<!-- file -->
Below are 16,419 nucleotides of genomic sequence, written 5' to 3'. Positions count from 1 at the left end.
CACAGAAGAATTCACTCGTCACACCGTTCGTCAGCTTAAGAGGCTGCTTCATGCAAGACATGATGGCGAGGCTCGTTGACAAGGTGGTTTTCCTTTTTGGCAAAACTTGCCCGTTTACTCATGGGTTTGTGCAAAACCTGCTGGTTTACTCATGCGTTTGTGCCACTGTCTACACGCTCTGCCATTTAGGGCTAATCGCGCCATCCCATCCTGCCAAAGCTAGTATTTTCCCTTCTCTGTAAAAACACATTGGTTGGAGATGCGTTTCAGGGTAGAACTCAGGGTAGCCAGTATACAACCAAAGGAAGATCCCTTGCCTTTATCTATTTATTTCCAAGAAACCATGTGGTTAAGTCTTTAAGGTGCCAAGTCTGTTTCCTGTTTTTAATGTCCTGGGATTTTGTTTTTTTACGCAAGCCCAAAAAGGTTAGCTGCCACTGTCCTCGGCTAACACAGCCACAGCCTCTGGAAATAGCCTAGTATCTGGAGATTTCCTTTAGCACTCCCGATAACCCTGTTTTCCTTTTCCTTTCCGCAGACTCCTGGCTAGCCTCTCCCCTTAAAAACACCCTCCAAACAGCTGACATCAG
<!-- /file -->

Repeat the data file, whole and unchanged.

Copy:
Below are 16,419 nucleotides of genomic sequence, written 5' to 3'. Positions count from 1 at the left end.
CACAGAAGAATTCACTCGTCACACCGTTCGTCAGCTTAAGAGGCTGCTTCATGCAAGACATGATGGCGAGGCTCGTTGACAAGGTGGTTTTCCTTTTTGGCAAAACTTGCCCGTTTACTCATGGGTTTGTGCAAAACCTGCTGGTTTACTCATGCGTTTGTGCCACTGTCTACACGCTCTGCCATTTAGGGCTAATCGCGCCATCCCATCCTGCCAAAGCTAGTATTTTCCCTTCTCTGTAAAAACACATTGGTTGGAGATGCGTTTCAGGGTAGAACTCAGGGTAGCCAGTATACAACCAAAGGAAGATCCCTTGCCTTTATCTATTTATTTCCAAGAAACCATGTGGTTAAGTCTTTAAGGTGCCAAGTCTGTTTCCTGTTTTTAATGTCCTGGGATTTTGTTTTTTTACGCAAGCCCAAAAAGGTTAGCTGCCACTGTCCTCGGCTAACACAGCCACAGCCTCTGGAAATAGCCTAGTATCTGGAGATTTCCTTTAGCACTCCCGATAACCCTGTTTTCCTTTTCCTTTCCGCAGACTCCTGGCTAGCCTCTCCCCTTAAAAACACCCTCCAAACAGCTGACATCAG